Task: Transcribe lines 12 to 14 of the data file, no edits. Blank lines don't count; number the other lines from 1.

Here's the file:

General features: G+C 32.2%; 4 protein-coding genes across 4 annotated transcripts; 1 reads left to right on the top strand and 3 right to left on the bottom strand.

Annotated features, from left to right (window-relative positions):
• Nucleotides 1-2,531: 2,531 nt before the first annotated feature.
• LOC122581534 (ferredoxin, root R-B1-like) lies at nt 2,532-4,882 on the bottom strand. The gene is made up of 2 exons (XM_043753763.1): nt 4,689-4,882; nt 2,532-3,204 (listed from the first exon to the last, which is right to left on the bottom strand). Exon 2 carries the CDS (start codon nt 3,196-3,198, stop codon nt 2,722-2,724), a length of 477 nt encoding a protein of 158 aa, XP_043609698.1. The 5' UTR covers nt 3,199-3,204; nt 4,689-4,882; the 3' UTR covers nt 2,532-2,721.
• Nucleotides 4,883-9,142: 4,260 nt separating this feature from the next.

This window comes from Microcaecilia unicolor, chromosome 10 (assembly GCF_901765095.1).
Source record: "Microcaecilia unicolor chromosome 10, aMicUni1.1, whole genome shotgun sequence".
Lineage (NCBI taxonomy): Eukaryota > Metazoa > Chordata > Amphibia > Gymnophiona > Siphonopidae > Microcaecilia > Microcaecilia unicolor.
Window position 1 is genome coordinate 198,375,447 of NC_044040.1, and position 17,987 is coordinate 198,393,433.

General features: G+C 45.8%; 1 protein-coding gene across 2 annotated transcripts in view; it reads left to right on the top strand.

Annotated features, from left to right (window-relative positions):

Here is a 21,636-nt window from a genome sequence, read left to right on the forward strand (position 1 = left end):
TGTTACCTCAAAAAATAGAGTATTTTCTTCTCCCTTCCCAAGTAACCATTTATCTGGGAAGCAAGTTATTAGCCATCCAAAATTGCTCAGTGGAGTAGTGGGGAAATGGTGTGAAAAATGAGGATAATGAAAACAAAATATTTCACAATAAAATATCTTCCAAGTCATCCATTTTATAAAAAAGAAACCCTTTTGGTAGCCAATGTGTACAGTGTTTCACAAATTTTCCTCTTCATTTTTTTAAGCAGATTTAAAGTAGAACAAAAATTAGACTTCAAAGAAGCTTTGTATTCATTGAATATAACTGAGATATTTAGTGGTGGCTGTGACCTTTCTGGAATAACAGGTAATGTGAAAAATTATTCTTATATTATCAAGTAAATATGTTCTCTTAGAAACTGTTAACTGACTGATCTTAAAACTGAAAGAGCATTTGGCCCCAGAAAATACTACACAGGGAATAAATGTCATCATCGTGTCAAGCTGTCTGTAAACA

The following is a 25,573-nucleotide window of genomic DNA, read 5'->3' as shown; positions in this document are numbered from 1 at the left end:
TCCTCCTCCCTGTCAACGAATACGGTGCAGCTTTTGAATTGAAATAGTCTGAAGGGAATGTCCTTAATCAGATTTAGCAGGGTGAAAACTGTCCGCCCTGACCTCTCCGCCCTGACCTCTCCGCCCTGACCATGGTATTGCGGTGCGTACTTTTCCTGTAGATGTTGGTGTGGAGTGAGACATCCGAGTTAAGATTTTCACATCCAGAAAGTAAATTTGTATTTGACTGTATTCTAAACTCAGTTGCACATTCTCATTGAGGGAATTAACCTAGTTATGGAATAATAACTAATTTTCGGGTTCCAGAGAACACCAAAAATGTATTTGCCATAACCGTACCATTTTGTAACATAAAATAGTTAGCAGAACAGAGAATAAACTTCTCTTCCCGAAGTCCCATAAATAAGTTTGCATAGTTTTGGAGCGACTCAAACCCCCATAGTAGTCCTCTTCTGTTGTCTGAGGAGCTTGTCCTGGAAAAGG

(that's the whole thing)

Here is a 21,636-nt window from a genome sequence, read left to right on the forward strand (position 1 = left end):
TGTTACCTCAAAAAATAGAGTATTTTCTTCTCCCTTCCCAAGTAACCATTTATCTGGGAAGCAAGTTATTAGCCATCCAAAATTGCTCAGTGGAGTAGTGGGGAAATGGTGTGAAAAATGAGGATAATGAAAACAAAATATTTCACAATAAAATATCTTCCAAGTCATCCATTTTATAAAAAAGAAACCCTTTTGGTAGCCAATGTGTACAGTGTTTCACAAATTTTCCTCTTCATTTTTTTAAGCAGATTTAAAGTAGAACAAAAATTAGACTTCAAAGAAGCTTTGTATTCATTGAATATAACTGAGATATTTAGTGGTGGCTGTGACCTTTCTGGAATAACAGGTAATGTGAAAAATTATTCTTATATTATCAAGTAAATATGTTCTCTTAGAAACTGTTAACTGACTGATCTTAAAACTGAAAGAGCATTTGGCCCCAGAAAATACTACACAGGGAATAAATGTCATCATCGTGTCAAGCTGTCTGTAAACA

The following is a 25,573-nucleotide window of genomic DNA, read 5'->3' as shown; positions in this document are numbered from 1 at the left end: